1968 En Marche !

1968 En Marche !

logo_caesar_35pxBe partial… Hold a prejudice in favour of the wife against the husband; the child against the father; the debtor against the creditor; the worker against the employer; the injured against the offender’s insurance company; the sick against the Social Security; the thief against the police; the plaintiff against the judiciary.❞ Thus the “harangue of Oswald Baudot”, one of the youthful soixante-huitard “red judges” of the Syndicat de la magistrature [Judges’ Union], whose ideology, distributed as common currency during the upheaval of 1968, still drives the alliance between media and judiciary in contemporary France. The case of François Fillon, former prime minister and candidate for Les Républicains at the presidential election of 2017, provides the most egregious recent confirmation of the alliance’s ability to strike decisively. As in chess, there are configurations in which white wins against any defence. Fillon was of course playing black: too conservative, too catholic. Then came the torpedo from Le Canard enchaîné

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Political Kitsch

Political Kitsch

CICERO MAGAZINE : Mass production and the mass-media raise kitsch to the level of æsthetic criterion for our society. Politics can’t escape it either. Its kitsch is moralistic. We must simply be in favour of peace and justice. It costs nothing, and makes us feel good.

Pictured: Greens MP and Vice-President of the Bundestag, Claudia Roth (left, in case there were any doubt), at the Berlin Christopher Street Day. Continue reading “Political Kitsch”

François Fillon v. The Media

François Fillon v. The Media

If the breath of life could be cornered, it would go the way of the other commons: clinging to the hands of private interests. Media oligarchs have made similar attempts to privatise public opinion. Why exercise the faculties of thought and judgement when the makers of ersatz opinion are there with a ready product? The ❛Party of the Media❜ is relentless in its attempt to seize the democratic commons of public debate, then sell it back to voters in the form of a cut lunch. So it was, before Brexit, before Donald Trump, and now before the trouncing of the media favourite, Alain Juppé, in the first round of the French primary to select a presidential candidate for the Right and the Centre. On all three occasions, the media’s instructions were ignored and the pollsters cuckolded. It must by now be obvious that it is a citizen’s democratic duty to lie convincingly to pollsters, and if possible to put them out of business, because their only function in elections is to pervert the expression of the public will.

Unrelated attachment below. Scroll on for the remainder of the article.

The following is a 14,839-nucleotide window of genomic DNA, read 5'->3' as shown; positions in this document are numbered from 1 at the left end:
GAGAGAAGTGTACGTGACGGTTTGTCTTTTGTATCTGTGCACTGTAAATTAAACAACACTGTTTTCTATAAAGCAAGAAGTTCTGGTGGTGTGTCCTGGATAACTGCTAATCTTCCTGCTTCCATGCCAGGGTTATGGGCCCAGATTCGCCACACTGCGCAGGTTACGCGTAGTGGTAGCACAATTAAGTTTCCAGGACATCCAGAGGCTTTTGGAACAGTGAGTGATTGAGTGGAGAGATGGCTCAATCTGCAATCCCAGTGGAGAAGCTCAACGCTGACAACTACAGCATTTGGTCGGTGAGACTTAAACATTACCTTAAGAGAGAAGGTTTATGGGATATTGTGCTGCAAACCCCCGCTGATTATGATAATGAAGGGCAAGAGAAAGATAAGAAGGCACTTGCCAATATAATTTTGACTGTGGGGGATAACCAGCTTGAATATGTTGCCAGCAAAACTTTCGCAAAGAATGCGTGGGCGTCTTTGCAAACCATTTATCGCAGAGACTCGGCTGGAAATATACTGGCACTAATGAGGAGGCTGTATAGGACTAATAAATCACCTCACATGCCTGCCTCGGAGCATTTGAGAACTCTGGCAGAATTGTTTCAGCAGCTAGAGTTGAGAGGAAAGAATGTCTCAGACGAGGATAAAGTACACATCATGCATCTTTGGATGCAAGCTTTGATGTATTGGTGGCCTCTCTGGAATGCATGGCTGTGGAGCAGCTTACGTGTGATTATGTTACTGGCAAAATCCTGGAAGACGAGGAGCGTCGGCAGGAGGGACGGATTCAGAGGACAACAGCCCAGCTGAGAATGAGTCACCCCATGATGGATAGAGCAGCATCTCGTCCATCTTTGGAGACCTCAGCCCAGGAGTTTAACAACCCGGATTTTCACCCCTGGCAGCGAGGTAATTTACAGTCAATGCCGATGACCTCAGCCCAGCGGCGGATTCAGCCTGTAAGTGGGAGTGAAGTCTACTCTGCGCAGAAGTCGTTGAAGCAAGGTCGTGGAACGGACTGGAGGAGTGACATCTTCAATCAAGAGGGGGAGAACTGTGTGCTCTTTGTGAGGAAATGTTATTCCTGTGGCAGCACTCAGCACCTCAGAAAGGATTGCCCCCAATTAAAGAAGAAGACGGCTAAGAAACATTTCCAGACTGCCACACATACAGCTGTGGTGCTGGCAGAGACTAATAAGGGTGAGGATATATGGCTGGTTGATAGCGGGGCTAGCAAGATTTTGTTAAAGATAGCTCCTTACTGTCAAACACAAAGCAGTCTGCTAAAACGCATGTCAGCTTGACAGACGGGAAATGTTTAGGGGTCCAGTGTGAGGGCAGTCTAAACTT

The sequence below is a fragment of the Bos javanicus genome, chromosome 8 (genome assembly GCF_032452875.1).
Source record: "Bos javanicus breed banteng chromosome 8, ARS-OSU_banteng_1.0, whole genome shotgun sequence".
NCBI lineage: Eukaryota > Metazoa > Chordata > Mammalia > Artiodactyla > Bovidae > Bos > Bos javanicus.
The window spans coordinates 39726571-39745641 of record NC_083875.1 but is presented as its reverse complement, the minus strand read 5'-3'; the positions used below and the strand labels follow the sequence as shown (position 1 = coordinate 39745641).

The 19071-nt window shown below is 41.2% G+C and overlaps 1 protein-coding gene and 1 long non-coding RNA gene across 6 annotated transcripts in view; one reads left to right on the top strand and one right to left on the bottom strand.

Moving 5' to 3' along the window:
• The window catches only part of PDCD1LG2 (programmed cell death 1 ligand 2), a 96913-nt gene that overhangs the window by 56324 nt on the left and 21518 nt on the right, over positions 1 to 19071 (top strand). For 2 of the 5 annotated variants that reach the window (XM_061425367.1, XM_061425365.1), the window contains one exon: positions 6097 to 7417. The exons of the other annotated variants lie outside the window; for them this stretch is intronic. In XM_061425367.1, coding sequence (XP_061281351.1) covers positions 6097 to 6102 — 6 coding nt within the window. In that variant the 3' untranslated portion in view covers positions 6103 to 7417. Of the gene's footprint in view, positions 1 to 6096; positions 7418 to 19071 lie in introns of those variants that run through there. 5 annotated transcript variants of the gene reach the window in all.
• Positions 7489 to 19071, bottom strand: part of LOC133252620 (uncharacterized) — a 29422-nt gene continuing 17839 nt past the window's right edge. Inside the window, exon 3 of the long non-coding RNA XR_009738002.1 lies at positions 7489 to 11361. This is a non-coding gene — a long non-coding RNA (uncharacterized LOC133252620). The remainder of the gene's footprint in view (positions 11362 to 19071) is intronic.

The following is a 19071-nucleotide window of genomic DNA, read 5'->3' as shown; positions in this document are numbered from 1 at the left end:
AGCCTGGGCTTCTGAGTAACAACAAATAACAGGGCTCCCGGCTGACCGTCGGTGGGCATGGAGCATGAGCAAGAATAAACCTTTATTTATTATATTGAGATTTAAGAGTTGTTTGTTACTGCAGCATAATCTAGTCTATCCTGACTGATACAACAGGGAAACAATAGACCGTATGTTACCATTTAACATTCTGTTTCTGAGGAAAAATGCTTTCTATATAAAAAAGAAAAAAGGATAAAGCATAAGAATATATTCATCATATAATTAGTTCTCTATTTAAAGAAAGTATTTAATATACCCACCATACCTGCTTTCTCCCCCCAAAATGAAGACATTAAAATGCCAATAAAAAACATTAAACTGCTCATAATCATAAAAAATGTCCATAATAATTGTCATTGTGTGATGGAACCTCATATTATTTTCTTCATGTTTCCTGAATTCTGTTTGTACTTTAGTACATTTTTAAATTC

Maxime Tandonnet, a former advisor to Nicolas Sarkozy, comments on M. Fillon’s ❛surprise❜ success in Le Figaro.

It’s interesting that FIGAROVOX introduces François Fillon as le Sarthois, a reference to his origins in the department of the Sarthe in north-west France. We are unlikely to see a gauchiste newspaper evoke domesticity in this way, as the Left regards such notions of home and origin as somehow subversive. And with good reason: they are conservative and discriminatory concepts, with no place in Utopia.

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Michel Houellebecq in Berlin

Michel Houellebecq in Berlin

The important thing about Michel Houellebecq is his part in liberating French intellectuals from the New Terror of the socialist media and, since 2012, the governing Parti socialiste: that is, those intellectuals who wished to be freed. What they can practically do with their new freedom remains to be seen, as demographic change in Europe continues to bulldoze nice philosophical categories, precisely as outlined in Houellebecq’s novel, Soumission [Submission].

Houellebecq was recently in Berlin to receive a literary prize. His acceptance speech was delivered in French, but The Europeans, having been unable to locate a transcript, has provided here a translation from the Neue Zürcher Zeitung‘s German version. In other words, the text — an abridged version of the speech — has been laundered twice: with what result, the reader will judge. We learn most, of course, when authors speak for themselves, outside of their writerly personæ, and that is why the present labour has been undertaken.

Submission was, and is, important because it was not to much launched, as detonated. It still reverberates throughout French intellectual and media circles, with little fumaroles of outrage appearing here and there in the landscape. What fun it must have been, to crack so many heads.

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The Clientelism of The Antiracist Left

The Clientelism of The Antiracist Left

Jean-Pierre Chevènement has been appointed president of the now revived Foundation for Islam, charged with the formidable task of constructing an Islam that is not just in France, but also of France. Here, Laurent Bouvet in Le Figaro defends Chevènement against the charge that he is innocent of all connection with the French muslim community, and therefore unqualified for the job. Continue reading “The Clientelism of The Antiracist Left”